The term ‘User Centred Design’ is often used when we apply ergonomics principles to product design.
In broad terms, User Centred Design (UCD) is both a design philosophy and a design process. As a philosophy, it makes the needs, wants, and limitations of the end user of a product the priority focus, and as a process it offers designers a range of methods and techniques to ensure this focus is sustained through the various stages of design.
The UCD process not only helps designers to analyse and foresee how users are likely to use a product, but also to assess their assumptions about people’s behaviour in realistic tests with actual users. Such testing is necessary as it is often very difficult for designers to understand intuitively what a first-time user of their design will experience, and what each user’s learning curve may look like. The chief difference from other design philosophies is that UCD tries to optimise the design around how users can, want, or need to use the product, rather than forcing them to change their behaviour to accommodate the product.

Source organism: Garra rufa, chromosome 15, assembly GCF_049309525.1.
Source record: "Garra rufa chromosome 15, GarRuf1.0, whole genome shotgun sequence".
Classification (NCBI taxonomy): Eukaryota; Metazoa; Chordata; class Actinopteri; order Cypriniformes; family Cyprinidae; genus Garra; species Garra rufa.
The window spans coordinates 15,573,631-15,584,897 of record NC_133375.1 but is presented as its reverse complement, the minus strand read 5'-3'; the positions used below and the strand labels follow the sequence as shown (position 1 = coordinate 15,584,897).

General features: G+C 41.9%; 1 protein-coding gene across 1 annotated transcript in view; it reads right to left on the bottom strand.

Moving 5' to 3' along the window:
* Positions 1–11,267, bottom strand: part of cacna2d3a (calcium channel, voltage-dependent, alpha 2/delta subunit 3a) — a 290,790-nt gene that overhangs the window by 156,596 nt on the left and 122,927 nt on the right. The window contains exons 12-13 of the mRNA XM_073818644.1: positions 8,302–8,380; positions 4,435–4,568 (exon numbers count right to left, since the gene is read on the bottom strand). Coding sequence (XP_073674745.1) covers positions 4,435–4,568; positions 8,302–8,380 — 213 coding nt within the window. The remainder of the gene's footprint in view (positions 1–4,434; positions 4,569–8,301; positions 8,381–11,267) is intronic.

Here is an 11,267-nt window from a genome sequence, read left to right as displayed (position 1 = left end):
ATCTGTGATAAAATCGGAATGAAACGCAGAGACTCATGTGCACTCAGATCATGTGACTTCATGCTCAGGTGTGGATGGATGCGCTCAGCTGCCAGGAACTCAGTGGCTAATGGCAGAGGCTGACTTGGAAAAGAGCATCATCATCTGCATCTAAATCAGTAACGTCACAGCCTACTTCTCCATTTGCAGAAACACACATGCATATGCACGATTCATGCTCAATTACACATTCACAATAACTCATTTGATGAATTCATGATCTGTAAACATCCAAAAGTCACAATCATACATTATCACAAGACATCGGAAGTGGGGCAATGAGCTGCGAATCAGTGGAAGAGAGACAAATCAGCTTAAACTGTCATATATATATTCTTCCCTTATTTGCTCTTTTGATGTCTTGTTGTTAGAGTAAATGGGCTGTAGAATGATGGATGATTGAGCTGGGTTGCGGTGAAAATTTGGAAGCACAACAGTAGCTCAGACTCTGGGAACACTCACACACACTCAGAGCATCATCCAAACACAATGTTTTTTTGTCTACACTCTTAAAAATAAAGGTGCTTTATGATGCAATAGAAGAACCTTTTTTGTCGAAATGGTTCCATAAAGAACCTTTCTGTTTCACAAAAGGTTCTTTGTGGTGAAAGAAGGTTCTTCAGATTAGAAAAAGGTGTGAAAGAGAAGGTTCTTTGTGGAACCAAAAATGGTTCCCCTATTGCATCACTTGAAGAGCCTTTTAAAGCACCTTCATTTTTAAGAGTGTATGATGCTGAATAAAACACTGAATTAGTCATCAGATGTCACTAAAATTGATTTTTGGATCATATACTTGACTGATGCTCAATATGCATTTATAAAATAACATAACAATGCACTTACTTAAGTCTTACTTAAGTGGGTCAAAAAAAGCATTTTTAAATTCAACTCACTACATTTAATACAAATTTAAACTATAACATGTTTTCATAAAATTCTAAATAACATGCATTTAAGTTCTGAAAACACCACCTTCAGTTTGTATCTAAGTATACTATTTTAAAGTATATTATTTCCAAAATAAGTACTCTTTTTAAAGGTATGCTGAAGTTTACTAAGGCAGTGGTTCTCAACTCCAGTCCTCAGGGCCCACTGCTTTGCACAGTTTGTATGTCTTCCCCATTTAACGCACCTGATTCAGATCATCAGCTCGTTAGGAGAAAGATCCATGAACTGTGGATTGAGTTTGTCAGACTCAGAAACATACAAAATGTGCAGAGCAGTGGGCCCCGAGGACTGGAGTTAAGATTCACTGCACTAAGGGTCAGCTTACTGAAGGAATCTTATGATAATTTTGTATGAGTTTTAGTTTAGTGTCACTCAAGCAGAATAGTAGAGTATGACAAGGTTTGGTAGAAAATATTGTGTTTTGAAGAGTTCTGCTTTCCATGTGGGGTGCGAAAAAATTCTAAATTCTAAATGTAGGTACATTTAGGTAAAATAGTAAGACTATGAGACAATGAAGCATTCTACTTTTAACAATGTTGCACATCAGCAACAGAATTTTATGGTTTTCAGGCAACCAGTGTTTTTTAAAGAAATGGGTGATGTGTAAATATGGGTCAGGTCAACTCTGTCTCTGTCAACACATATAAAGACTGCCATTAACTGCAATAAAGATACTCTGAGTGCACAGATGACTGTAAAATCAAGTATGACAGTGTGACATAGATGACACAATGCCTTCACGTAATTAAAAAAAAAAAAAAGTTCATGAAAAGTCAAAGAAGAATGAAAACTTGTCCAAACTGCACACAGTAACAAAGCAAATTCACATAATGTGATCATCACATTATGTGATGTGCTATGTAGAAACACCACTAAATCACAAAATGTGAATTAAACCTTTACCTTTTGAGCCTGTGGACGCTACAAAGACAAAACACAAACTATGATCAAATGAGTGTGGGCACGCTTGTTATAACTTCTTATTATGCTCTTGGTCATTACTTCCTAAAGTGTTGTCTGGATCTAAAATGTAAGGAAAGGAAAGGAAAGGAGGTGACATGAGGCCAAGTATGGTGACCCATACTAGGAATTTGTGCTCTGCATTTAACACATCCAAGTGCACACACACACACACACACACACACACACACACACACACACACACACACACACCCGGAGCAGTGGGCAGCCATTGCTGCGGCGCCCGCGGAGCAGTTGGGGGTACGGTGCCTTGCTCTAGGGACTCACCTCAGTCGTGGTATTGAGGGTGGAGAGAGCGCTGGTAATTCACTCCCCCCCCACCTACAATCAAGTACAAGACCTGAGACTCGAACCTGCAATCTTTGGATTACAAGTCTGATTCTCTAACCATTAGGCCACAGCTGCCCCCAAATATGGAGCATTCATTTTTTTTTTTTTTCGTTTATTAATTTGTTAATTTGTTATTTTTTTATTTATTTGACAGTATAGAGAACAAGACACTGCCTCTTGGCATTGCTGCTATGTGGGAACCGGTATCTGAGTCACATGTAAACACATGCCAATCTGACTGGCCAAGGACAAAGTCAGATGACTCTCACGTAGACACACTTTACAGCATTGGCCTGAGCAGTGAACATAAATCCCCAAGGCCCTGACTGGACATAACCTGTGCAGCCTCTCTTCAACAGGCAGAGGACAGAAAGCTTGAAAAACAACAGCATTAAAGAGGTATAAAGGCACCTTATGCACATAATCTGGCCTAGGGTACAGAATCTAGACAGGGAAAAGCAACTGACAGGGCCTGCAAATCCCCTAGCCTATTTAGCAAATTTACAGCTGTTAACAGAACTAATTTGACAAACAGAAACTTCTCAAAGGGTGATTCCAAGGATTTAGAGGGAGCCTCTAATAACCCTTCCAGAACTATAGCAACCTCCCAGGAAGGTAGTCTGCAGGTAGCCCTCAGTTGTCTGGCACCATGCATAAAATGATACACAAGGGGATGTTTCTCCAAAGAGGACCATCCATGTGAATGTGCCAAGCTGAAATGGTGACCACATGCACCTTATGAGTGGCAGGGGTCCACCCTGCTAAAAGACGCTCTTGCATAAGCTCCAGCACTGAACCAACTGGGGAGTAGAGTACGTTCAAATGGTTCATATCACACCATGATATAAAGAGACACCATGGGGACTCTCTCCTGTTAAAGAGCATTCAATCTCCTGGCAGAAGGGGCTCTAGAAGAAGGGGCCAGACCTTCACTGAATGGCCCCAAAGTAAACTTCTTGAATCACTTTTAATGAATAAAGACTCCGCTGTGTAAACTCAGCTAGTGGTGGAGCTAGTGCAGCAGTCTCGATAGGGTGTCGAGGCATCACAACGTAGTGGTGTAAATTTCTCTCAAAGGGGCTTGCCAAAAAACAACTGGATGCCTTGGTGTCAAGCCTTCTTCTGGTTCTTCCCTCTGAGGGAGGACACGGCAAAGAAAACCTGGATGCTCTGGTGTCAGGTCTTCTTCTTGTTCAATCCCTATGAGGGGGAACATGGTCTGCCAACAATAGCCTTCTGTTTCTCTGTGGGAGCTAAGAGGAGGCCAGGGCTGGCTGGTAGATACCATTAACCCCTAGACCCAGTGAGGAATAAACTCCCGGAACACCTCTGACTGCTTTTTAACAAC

The Design for Real People Action Group, in collaboration with the CIEHF, has been working over the past few years to support the introduction of User Centred Design (UCD) into Design and Technology teaching in schools. A new guide has been published which is intended to be an introduction to the teaching of UCD and to provide support to teachers and their students.
“A stunning resource” The Design And Technology Association
Download your free copy
The guide is free to download. Request a copy by completing the form below, after which you will receive a link to the paper by email.